Let *X* = the height of a 15 to 18-year-old male from Chile in 2009 to 2010. Then *X* ~ *N*(170, 6.28).

a. Suppose a 15 to 18-year-old male from Chile was 168 cm tall from 2009 to 2010.

The *z*-score when *x* = 168 cm is *z* = _______.

This *z*-score tells you that *x* = 168 is ________ standard deviations to the ________ (right or left) of the mean _____.

b. Suppose that the height of a 15 to 18-year-old male from Chile from 2009 to 2010 has a *z*-score of *z* = 1.27.

What is the male’s height?

The *z*-score (*z* = 1.27) tells you that the male’s height is ________ standard deviations to the __________ (right or left) of the mean.

### Try It

Use the information in Example 3 to answer the following questions.

- Suppose a 15 to 18-year-old male from Chile was 176 cm tall from 2009 to 2010. The
*z*-score when*x*= 176 cm is*z*= _______. This*z*-score tells you that*x*= 176 cm is ________ standard deviations to the ________ (right or left) of the mean _____ (What is the mean?). - Suppose that the height of a 15 to 18-year-old male from Chile from 2009 to 2010 has a
*z*-score of*z*= –2. What is the male’s height? The*z*-score (*z*= –2) tells you that the male’s height is ________ standard deviations to the __________ (right or left) of the mean.

### Example 4

From 1984 to 1985, the mean height of 15 to 18-year-old males from Chile was 172.36 cm, and the standard deviation was 6.34 cm. Let *Y* = the height of 15 to 18-year-old males from 1984 to 1985. Then *Y* ~ *N*(172.36, 6.34).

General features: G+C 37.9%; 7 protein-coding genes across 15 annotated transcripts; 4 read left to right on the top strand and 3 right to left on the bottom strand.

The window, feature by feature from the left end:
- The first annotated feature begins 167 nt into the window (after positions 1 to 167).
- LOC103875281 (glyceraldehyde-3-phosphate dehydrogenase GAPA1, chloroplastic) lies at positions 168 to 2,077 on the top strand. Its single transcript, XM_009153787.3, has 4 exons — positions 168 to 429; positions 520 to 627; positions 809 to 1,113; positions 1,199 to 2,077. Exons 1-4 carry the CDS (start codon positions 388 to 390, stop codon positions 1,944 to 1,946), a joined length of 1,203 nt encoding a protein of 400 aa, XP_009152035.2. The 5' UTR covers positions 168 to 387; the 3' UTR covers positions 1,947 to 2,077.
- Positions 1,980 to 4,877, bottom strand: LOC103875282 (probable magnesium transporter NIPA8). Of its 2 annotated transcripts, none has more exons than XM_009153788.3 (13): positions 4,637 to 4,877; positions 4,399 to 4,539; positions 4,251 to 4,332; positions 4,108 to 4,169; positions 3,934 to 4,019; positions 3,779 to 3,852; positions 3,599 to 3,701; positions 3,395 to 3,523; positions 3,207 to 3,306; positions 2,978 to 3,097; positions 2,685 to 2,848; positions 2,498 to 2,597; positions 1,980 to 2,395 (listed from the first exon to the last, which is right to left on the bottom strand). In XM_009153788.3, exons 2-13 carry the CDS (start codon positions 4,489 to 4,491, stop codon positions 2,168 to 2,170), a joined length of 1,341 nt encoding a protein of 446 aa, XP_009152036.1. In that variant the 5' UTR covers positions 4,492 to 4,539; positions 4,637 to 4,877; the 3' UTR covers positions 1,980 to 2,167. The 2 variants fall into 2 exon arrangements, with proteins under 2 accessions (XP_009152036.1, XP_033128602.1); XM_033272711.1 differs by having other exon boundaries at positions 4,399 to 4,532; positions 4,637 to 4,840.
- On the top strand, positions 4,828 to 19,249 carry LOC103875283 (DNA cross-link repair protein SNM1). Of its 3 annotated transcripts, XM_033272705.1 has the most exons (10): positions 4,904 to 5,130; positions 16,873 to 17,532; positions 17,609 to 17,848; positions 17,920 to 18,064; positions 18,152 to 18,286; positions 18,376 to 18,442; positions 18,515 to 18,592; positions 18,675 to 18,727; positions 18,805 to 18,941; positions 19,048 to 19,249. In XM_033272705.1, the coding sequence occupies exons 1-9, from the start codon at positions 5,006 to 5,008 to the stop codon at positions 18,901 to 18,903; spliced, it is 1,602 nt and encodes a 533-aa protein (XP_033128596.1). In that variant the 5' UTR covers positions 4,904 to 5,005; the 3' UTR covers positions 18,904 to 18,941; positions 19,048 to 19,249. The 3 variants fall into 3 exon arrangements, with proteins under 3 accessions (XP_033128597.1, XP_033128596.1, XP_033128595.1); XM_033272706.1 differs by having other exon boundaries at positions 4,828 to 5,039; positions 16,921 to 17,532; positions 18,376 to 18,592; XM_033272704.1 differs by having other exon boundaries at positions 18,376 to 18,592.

The mean height of 15 to 18-year-old males from Chile from 2009 to 2010 was 170 cm with a standard deviation of 6.28 cm. Male heights are known to follow a normal distribution. Let *X* = the height of a 15 to 18-year-old male from Chile in 2009 to 2010. Then *X* ~ *N*(170, 6.28).

- Find the
*z*-scores for*x*= 160.58 cm and*y*= 162.85 cm. - Interpret each
*z*-score. What can you say about*x*= 160.58 cm and*y*= 162.85 cm?

### Try It

In 2012, 1,664,479 students took the SAT exam. The distribution of scores in the verbal section of the SAT had a mean*µ* = 496 and a standard deviation *σ* = 114. Let *X* = a SAT exam verbal section score in 2012. Then *X* ~ *N*(496, 114).

Find the *z*-scores for *x*1 = 325 and *x*2 = 366.21. Interpret each *z*-score. What can you say about *x*1 = 325 and *x*2 = 366.21?

**Example 5**

Suppose *x* has a normal distribution with mean 50 and standard deviation 6.

Use empirical rule to interpret the data distribution.

### Try It

Suppose *X* has a normal distribution with mean 25 and standard deviation five. Between what values of *x* do 68% of the values lie?

### Example 6

From 1984 to 1985, the mean height of 15 to 18-year-old males from Chile was 172.36 cm, and the standard deviation was 6.34 cm.